“Why didn’t you think about water?” he asked.

The North Crimean Canal is seen with a low level of water
The severely depleted North Crimean Canal previously provided up to 85% of the peninsula’s water supplies © Pierre Crom/Getty

Workers collect potatoes on the North Crimean Canal
Workers collect potatoes on the North Crimean Canal. Ukraine blocked the irrigation channel after Russia’s 2014 annexation of Crimea © Pierre Crom/Getty

Russia, while pressing Ukraine to reopen the waterway, has launched a Rbs50bn ($680m) programme to bolster Crimea’s supplies, repairing crumbling infrastructure, drilling wells, adding storage and desalination capacity.

Russian prosecutors last week filed a lawsuit in the European Court of Human Rights accusing Ukraine of “flagrant violations” over the issue. Crimea’s governor plans to file a separate complaint demanding up to Rbs1.5tn in compensation.

“Kyiv has essentially used Crimea’s infrastructure dependence on Ukraine, which came about in the Soviet era, as a weapon of mass destruction against all Crimeans. The water blockade is an act of state terrorism and ecocide, but the international community is failing to notice the Kyiv regime’s crimes,” Sergei Aksyonov, the peninsula’s governor, said in written comments to the Financial Times.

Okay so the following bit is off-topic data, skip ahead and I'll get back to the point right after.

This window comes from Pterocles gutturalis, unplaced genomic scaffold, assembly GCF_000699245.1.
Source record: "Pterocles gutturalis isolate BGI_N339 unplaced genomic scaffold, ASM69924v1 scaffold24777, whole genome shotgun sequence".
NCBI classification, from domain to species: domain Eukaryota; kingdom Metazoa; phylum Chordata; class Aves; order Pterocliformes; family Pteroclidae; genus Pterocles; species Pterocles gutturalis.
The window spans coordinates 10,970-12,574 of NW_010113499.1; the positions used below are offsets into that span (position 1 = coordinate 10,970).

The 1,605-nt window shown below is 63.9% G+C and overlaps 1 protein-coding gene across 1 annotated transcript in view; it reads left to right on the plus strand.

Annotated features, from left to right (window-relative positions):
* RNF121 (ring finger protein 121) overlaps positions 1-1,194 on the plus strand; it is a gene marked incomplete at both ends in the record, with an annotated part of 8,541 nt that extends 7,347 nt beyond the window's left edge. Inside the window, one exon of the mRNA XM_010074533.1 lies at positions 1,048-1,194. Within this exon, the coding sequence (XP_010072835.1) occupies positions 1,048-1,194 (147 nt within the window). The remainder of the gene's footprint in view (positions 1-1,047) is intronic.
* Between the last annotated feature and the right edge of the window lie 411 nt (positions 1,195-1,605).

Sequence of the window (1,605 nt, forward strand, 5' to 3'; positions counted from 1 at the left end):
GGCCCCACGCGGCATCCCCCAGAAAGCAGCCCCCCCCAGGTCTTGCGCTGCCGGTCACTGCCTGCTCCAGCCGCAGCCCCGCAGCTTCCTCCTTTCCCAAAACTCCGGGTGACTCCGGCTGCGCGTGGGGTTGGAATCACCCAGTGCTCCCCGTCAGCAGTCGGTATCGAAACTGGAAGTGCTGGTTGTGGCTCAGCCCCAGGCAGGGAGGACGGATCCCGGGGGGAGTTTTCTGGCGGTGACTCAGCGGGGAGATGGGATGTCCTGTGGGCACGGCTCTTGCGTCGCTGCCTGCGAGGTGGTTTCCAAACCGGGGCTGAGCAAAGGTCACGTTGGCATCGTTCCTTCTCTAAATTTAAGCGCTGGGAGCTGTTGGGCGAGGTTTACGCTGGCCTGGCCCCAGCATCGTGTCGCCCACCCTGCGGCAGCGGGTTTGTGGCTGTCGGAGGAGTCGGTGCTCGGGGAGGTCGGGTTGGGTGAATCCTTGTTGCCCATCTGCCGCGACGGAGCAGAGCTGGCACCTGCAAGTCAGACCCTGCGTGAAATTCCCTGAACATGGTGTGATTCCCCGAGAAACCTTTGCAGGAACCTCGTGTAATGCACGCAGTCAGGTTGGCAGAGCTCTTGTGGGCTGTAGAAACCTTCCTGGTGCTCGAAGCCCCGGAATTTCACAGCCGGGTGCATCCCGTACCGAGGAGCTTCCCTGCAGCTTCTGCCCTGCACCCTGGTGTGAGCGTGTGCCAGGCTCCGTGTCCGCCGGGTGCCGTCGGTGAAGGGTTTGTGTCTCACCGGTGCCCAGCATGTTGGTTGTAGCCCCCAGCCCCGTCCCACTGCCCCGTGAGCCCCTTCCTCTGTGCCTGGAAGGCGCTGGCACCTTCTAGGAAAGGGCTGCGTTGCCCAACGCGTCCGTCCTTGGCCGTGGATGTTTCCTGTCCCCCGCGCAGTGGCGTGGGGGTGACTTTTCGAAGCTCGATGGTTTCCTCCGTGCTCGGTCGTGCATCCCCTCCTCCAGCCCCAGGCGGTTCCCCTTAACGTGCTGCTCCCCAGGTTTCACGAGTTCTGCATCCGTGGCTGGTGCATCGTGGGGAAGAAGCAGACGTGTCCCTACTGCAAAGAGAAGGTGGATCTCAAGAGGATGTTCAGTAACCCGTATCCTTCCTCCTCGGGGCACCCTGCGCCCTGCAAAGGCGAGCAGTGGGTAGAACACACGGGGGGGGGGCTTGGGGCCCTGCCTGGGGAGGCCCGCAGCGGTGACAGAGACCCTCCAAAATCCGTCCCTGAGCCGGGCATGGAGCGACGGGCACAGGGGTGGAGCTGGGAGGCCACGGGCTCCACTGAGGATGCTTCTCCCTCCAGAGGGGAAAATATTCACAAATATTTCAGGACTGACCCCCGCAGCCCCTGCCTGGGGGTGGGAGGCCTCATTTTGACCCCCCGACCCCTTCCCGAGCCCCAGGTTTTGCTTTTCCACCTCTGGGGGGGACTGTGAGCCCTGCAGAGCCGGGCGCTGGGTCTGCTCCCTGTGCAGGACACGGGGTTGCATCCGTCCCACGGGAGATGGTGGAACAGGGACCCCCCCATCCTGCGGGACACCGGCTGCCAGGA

Reznikov said Russia, as the occupation force, was responsible under the Geneva Conventions for securing water and other basic needs for local the population. Ukraine has filed its own multi-billion-dollar claims against Russia, citing losses caused by what it describes as an illegal land grab.

With tensions rising, Russia deployed tens of thousands of troops and advanced weapons to Crimea this spring, as well as to the border of the two breakaway eastern regions where Moscow-backed separatists have battled government troops into an eighth year.

Col Kyrylo Budanov, chief of Ukraine’s army intelligence unit, said Russia was looking to seize the canal as well as adjacent territory to connect Crimea with the breakaway regions. Russian troops could advance on Nova Kakhovka, the Dnipro river town where the canal begins.

Some Crimean Tatars, an indigenous ethnic group whose members largely opposed Russia’s annexation, have set up a makeshift camp near the dams to make sure the water flow does not resume.